Tour takes on tweets

ty votaw
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In a memo from PGA Tour Vice President Ty Votaw on Thursday, journalists were informed that their credentials could be revoked for Tweets they had nothing to do with writing.

Series: Golf Buzz

Published: Friday, January 25, 2013 | 1:53 p.m.

The PGA Tour took a swipe at new media on Thursday.
Tour Vice President Ty Votaw sent a surprise email to reporters at Torrey Pines during the first round of the Farmers Insurance Open. It read: “As you know, our media regulations prohibit the use of real-time, play-by-play transmission in digital outlets. In order to enforce these regulations, beginning this year, we will revoke the on-site credentials of all journalists affiliated with outlets that post play-by-play coverage, whether those posts are originating from tournament site or otherwise.” 
Tweeting has become a major part of golf coverage with many digital outsets as well as traditional newspapers and magazines engaging in the practice. Hall of Fame sportswriter Dan Jenkins has found a new audience and new life in the Twittersphere, and journalists from across the spectrum use the medium as a quick-hit way to drive readers to their more lengthy and substantive pieces.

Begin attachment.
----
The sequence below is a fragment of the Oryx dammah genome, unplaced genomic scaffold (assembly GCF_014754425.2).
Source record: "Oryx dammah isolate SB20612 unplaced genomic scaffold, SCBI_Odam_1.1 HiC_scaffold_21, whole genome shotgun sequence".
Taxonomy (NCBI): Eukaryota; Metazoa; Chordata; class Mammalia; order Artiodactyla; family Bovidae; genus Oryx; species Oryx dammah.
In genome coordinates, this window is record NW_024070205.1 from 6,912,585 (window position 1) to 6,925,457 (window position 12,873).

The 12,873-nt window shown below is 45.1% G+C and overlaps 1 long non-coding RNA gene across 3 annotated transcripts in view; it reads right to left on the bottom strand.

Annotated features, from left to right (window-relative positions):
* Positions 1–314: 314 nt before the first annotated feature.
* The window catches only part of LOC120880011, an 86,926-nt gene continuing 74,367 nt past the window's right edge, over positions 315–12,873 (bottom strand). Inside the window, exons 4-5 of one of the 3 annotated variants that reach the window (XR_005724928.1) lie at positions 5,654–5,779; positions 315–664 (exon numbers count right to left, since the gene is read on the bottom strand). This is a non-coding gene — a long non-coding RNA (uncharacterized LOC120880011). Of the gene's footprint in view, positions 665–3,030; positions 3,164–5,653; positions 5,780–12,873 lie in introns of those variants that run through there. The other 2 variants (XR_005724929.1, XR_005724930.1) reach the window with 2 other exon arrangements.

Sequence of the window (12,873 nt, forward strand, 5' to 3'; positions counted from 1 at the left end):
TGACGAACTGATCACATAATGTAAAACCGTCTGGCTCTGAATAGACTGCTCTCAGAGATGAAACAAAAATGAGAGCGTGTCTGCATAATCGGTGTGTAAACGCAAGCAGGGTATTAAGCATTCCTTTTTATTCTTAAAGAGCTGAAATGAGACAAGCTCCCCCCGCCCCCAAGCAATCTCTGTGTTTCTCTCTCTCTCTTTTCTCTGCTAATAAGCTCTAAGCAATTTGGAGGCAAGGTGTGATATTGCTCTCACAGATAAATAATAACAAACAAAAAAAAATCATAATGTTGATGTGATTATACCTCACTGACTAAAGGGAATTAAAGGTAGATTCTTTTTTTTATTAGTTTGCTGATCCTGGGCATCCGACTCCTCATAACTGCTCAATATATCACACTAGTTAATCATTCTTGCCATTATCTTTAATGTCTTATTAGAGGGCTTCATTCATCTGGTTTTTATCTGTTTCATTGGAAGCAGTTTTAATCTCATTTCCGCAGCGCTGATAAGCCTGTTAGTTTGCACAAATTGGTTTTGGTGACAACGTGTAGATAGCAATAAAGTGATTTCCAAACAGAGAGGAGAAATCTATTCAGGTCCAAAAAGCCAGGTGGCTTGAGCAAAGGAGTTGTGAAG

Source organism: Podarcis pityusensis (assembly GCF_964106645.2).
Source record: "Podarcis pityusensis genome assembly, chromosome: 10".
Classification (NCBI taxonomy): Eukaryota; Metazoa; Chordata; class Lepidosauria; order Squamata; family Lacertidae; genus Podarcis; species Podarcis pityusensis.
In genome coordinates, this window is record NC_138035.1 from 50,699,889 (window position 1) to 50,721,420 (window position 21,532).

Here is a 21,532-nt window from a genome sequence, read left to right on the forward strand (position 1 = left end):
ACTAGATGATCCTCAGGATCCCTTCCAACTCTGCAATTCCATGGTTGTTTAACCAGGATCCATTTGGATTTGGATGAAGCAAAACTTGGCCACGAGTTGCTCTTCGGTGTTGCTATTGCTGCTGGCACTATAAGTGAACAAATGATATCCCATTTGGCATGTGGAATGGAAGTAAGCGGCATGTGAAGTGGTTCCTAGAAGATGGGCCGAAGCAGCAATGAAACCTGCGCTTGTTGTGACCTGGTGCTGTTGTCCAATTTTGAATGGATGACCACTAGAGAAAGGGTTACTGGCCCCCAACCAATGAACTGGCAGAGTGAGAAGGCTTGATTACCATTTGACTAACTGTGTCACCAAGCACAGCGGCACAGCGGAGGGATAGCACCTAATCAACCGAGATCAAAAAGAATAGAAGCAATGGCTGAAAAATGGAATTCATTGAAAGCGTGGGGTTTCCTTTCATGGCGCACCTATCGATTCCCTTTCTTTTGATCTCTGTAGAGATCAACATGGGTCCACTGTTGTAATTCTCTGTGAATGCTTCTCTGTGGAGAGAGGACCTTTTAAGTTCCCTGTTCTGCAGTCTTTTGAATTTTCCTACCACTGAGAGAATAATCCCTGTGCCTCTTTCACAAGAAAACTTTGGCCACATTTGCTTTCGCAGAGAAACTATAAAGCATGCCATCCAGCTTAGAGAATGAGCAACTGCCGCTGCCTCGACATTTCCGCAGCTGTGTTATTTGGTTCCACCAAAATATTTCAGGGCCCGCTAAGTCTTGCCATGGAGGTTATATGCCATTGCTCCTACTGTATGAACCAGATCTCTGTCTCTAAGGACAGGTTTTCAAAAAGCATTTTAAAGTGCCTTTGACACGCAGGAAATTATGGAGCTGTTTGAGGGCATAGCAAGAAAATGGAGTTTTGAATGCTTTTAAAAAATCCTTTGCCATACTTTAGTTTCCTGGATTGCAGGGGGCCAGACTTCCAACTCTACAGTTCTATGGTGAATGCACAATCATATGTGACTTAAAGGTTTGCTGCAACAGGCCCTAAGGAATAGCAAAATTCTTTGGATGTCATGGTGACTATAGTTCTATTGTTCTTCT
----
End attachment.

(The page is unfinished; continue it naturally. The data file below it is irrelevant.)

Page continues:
While the legal complexities of broadcast rights and data sharing must be considered, from a practical standpoint the policy seems counterproductive. Fans without credentials can tweet all the play-by-play coverage they want either on-site or from the comfort of their sofas, but credentialed media members who are driving interest and eyeballs to the event are prohibited from the same.
Expect clarifications and perhaps modifications to the policy in the coming days. In the meantime, concluded its report on the ban by stating that the site “will continue to report on the Tour's position and will also live blog Friday’s second round.” 
In poker terms, that’s a call and a raise.



I hope this decision gets thrown out. Allow credentialed media to love-blog, tweet, and discuss the event as it happens, it helps drive viewers to the broadcast. Eventually, we will find someone who is willing to do it that is not a credentialed media person.